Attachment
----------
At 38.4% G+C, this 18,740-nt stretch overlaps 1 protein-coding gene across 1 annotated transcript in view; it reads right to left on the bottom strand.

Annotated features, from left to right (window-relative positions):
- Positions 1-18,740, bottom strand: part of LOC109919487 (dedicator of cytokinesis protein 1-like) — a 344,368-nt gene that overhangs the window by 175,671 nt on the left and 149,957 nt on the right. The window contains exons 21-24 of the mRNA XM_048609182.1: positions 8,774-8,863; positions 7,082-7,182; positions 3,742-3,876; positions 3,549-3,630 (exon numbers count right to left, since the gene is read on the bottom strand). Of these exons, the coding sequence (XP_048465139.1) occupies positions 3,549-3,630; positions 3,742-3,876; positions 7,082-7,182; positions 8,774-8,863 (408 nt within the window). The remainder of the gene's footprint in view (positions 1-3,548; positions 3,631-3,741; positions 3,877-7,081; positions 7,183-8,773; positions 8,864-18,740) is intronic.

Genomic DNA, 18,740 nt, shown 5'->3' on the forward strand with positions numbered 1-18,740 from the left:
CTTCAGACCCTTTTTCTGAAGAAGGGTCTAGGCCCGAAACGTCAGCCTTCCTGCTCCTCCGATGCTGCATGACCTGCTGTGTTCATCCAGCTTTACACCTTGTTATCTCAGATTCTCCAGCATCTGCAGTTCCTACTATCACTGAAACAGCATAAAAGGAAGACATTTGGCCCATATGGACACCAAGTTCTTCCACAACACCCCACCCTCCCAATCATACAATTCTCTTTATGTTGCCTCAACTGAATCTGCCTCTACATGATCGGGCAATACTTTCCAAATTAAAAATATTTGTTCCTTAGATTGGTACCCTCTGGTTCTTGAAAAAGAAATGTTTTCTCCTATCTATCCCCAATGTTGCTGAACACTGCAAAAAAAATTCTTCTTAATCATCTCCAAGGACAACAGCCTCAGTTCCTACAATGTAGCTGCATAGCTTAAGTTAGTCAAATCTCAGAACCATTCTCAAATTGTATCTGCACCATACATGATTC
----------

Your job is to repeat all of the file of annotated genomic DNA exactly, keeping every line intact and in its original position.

At 38.4% G+C, this 18,740-nt stretch overlaps 1 protein-coding gene across 1 annotated transcript in view; it reads right to left on the bottom strand.

Annotated features, from left to right (window-relative positions):
- Positions 1-18,740, bottom strand: part of LOC109919487 (dedicator of cytokinesis protein 1-like) — a 344,368-nt gene that overhangs the window by 175,671 nt on the left and 149,957 nt on the right. The window contains exons 21-24 of the mRNA XM_048609182.1: positions 8,774-8,863; positions 7,082-7,182; positions 3,742-3,876; positions 3,549-3,630 (exon numbers count right to left, since the gene is read on the bottom strand). Of these exons, the coding sequence (XP_048465139.1) occupies positions 3,549-3,630; positions 3,742-3,876; positions 7,082-7,182; positions 8,774-8,863 (408 nt within the window). The remainder of the gene's footprint in view (positions 1-3,548; positions 3,631-3,741; positions 3,877-7,081; positions 7,183-8,773; positions 8,864-18,740) is intronic.

Genomic DNA, 18,740 nt, shown 5'->3' on the forward strand with positions numbered 1-18,740 from the left:
CTTCAGACCCTTTTTCTGAAGAAGGGTCTAGGCCCGAAACGTCAGCCTTCCTGCTCCTCCGATGCTGCATGACCTGCTGTGTTCATCCAGCTTTACACCTTGTTATCTCAGATTCTCCAGCATCTGCAGTTCCTACTATCACTGAAACAGCATAAAAGGAAGACATTTGGCCCATATGGACACCAAGTTCTTCCACAACACCCCACCCTCCCAATCATACAATTCTCTTTATGTTGCCTCAACTGAATCTGCCTCTACATGATCGGGCAATACTTTCCAAATTAAAAATATTTGTTCCTTAGATTGGTACCCTCTGGTTCTTGAAAAAGAAATGTTTTCTCCTATCTATCCCCAATGTTGCTGAACACTGCAAAAAAAATTCTTCTTAATCATCTCCAAGGACAACAGCCTCAGTTCCTACAATGTAGCTGCATAGCTTAAGTTAGTCAAATCTCAGAACCATTCTCAAATTGTATCTGCACCATACATGATTC